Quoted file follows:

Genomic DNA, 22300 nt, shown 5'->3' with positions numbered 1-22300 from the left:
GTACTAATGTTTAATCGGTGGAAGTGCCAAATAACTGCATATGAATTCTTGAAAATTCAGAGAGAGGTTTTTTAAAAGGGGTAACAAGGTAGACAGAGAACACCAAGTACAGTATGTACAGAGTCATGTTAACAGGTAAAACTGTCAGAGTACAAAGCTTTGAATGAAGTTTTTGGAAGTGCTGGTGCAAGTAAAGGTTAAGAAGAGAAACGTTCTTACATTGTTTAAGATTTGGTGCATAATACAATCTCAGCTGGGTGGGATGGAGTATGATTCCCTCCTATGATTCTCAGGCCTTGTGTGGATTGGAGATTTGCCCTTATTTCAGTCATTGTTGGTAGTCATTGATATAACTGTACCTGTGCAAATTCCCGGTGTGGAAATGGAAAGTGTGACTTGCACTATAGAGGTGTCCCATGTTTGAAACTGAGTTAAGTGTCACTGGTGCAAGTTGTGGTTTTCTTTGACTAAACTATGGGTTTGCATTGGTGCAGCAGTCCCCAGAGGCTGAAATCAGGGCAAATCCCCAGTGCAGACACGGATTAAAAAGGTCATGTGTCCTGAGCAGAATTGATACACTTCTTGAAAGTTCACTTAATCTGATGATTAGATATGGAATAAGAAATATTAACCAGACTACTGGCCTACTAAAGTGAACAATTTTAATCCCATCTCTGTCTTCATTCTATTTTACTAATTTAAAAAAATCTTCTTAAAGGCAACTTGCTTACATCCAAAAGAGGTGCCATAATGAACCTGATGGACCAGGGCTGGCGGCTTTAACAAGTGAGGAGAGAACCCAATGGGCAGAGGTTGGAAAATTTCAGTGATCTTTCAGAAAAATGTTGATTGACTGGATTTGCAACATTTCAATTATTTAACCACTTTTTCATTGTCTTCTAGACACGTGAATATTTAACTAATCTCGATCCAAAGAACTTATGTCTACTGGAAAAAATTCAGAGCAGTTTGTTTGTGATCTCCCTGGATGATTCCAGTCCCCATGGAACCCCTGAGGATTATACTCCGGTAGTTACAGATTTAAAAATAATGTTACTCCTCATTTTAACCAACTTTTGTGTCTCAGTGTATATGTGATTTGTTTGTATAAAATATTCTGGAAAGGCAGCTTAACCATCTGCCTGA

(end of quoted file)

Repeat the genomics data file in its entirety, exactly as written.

Genomic DNA, 22300 nt, shown 5'->3' with positions numbered 1-22300 from the left:
GTACTAATGTTTAATCGGTGGAAGTGCCAAATAACTGCATATGAATTCTTGAAAATTCAGAGAGAGGTTTTTTAAAAGGGGTAACAAGGTAGACAGAGAACACCAAGTACAGTATGTACAGAGTCATGTTAACAGGTAAAACTGTCAGAGTACAAAGCTTTGAATGAAGTTTTTGGAAGTGCTGGTGCAAGTAAAGGTTAAGAAGAGAAACGTTCTTACATTGTTTAAGATTTGGTGCATAATACAATCTCAGCTGGGTGGGATGGAGTATGATTCCCTCCTATGATTCTCAGGCCTTGTGTGGATTGGAGATTTGCCCTTATTTCAGTCATTGTTGGTAGTCATTGATATAACTGTACCTGTGCAAATTCCCGGTGTGGAAATGGAAAGTGTGACTTGCACTATAGAGGTGTCCCATGTTTGAAACTGAGTTAAGTGTCACTGGTGCAAGTTGTGGTTTTCTTTGACTAAACTATGGGTTTGCATTGGTGCAGCAGTCCCCAGAGGCTGAAATCAGGGCAAATCCCCAGTGCAGACACGGATTAAAAAGGTCATGTGTCCTGAGCAGAATTGATACACTTCTTGAAAGTTCACTTAATCTGATGATTAGATATGGAATAAGAAATATTAACCAGACTACTGGCCTACTAAAGTGAACAATTTTAATCCCATCTCTGTCTTCATTCTATTTTACTAATTTAAAAAAATCTTCTTAAAGGCAACTTGCTTACATCCAAAAGAGGTGCCATAATGAACCTGATGGACCAGGGCTGGCGGCTTTAACAAGTGAGGAGAGAACCCAATGGGCAGAGGTTGGAAAATTTCAGTGATCTTTCAGAAAAATGTTGATTGACTGGATTTGCAACATTTCAATTATTTAACCACTTTTTCATTGTCTTCTAGACACGTGAATATTTAACTAATCTCGATCCAAAGAACTTATGTCTACTGGAAAAAATTCAGAGCAGTTTGTTTGTGATCTCCCTGGATGATTCCAGTCCCCATGGAACCCCTGAGGATTATACTCCGGTAGTTACAGATTTAAAAATAATGTTACTCCTCATTTTAACCAACTTTTGTGTCTCAGTGTATATGTGATTTGTTTGTATAAAATATTCTGGAAAGGCAGCTTAACCATCTGCCTGA